During Parliamentary Budget Estimates on Friday 16 July 2021, I asked the CEO of Government-owned Corporation CS Energy about their plans to spend public money fixing the exploded C4 turbine at Callide C, a coal-fired power station.
You can read the answers below or in the official Queensland Parliament Record of Proceedings (Hansard).
Mr BERKMAN: My question is to the CEO of CS Energy. Mr Bills, I understand that you and the energy minister have said it is CS Energy’s intention to rebuild the Callide C4 turbine. Has the joint venture partner, InterGen, agreed to that decision and committed to funding their fair share of the repair bill, or could this cost fall entirely to CS Energy?
Mr Bills: The CEO of InterGen accompanied me to site the week after the incident. Before I go further, in relation to the incident I want to acknowledge the actions of our people which ensured that no-one was hurt and there were no injuries. We have restored two units and we have a third unit coming back. That needs to be commended and respected, and it goes to the quality of our people. I will now turn to answer your question. Yes, the CEO of InterGen has accompanied me to site and has made that public statement. You are right in that the asset is jointly owned 50 per cent between InterGen and CS Energy. Both ourselves and InterGen have different insurers and are working through the process of the claim and the insurance payment. At the moment there is nothing to suggest from the CEO of InterGen that they are not following through with that commitment.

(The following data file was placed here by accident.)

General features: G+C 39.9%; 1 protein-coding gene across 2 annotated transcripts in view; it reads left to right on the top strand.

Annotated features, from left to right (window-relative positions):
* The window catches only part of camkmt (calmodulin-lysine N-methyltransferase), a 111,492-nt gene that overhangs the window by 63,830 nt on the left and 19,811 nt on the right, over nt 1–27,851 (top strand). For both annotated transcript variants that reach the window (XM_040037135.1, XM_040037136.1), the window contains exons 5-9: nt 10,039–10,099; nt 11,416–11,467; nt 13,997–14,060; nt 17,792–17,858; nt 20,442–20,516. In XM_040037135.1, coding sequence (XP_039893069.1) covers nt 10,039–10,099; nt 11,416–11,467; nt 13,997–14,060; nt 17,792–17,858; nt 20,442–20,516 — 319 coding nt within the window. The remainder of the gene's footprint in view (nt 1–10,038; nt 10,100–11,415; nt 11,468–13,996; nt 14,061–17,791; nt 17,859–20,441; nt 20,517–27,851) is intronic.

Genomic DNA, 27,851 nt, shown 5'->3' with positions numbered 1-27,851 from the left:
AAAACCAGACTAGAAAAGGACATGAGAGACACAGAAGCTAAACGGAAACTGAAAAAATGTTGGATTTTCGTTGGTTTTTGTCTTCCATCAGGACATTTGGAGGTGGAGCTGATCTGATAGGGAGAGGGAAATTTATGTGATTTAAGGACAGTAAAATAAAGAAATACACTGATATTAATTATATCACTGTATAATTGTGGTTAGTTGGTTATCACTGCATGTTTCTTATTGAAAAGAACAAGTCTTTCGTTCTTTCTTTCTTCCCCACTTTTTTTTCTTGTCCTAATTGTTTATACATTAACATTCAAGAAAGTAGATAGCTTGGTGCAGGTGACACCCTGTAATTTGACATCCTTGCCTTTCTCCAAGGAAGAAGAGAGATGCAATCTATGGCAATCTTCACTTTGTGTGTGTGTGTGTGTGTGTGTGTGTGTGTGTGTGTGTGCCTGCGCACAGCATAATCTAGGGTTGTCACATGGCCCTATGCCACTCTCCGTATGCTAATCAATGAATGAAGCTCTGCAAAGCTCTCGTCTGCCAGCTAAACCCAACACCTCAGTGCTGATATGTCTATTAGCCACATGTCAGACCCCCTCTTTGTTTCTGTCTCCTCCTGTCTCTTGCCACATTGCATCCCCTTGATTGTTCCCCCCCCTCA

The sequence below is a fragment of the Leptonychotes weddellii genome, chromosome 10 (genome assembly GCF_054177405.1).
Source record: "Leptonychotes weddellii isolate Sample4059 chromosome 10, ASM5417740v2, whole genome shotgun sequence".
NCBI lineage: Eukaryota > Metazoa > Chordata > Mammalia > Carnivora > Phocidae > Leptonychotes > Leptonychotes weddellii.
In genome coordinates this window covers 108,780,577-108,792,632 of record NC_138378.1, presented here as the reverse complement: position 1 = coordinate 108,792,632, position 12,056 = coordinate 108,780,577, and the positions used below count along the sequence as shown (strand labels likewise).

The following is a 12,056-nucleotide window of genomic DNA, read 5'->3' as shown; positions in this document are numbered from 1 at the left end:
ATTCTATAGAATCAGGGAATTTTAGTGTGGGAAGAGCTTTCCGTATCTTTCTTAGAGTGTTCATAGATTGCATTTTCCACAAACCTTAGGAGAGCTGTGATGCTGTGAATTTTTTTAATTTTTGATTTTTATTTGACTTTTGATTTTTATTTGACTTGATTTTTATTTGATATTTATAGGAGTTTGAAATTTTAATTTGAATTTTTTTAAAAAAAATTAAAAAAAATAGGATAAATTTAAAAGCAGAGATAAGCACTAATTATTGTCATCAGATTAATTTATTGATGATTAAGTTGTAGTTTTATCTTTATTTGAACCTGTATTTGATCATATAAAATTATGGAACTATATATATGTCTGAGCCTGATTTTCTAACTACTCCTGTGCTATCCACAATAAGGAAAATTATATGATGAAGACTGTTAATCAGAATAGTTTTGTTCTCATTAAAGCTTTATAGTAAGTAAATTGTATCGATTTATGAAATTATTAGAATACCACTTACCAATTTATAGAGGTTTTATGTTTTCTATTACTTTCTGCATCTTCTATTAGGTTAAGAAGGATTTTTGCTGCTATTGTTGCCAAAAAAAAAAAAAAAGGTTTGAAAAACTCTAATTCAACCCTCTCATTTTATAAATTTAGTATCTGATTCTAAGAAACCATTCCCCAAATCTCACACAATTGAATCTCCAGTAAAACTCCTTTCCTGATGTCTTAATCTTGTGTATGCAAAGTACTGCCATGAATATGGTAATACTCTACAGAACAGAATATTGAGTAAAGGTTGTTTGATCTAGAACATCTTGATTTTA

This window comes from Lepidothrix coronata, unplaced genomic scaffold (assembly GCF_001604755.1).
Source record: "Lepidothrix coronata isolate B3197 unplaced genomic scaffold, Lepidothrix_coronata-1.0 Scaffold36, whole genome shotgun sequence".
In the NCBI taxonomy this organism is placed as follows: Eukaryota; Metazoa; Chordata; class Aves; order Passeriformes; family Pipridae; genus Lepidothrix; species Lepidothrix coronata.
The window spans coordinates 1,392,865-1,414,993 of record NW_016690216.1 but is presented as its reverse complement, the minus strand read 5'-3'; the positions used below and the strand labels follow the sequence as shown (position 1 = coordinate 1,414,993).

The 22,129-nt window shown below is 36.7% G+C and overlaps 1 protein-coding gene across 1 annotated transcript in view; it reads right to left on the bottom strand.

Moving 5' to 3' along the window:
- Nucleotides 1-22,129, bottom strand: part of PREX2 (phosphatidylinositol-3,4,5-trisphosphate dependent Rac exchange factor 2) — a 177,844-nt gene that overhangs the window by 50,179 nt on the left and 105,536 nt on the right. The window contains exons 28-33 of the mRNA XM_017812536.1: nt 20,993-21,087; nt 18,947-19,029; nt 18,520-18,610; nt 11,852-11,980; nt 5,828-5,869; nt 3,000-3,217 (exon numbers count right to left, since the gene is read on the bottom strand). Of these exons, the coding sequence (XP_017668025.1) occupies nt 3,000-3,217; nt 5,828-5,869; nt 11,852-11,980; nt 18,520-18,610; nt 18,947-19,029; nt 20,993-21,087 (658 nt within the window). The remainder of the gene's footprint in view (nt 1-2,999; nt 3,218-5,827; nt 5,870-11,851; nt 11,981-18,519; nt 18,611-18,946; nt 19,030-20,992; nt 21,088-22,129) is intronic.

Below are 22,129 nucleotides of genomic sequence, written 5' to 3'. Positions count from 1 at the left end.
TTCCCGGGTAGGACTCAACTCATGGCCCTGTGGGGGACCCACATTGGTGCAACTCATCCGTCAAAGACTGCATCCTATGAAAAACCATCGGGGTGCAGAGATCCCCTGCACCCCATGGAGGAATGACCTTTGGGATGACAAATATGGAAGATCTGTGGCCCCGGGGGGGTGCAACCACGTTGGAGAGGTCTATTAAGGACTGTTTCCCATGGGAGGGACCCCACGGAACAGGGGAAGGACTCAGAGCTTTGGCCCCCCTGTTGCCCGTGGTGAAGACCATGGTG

Mr BERKMAN: Are you able to give us an indication of what you understand the cost of that repair bill will be?
Mr Bills: Our loss assessors only gained access to the unit two weeks ago because up until then it was under the control of Workplace Health and Safety Queensland. This is a very current process so at the moment we do not know the timing or the value.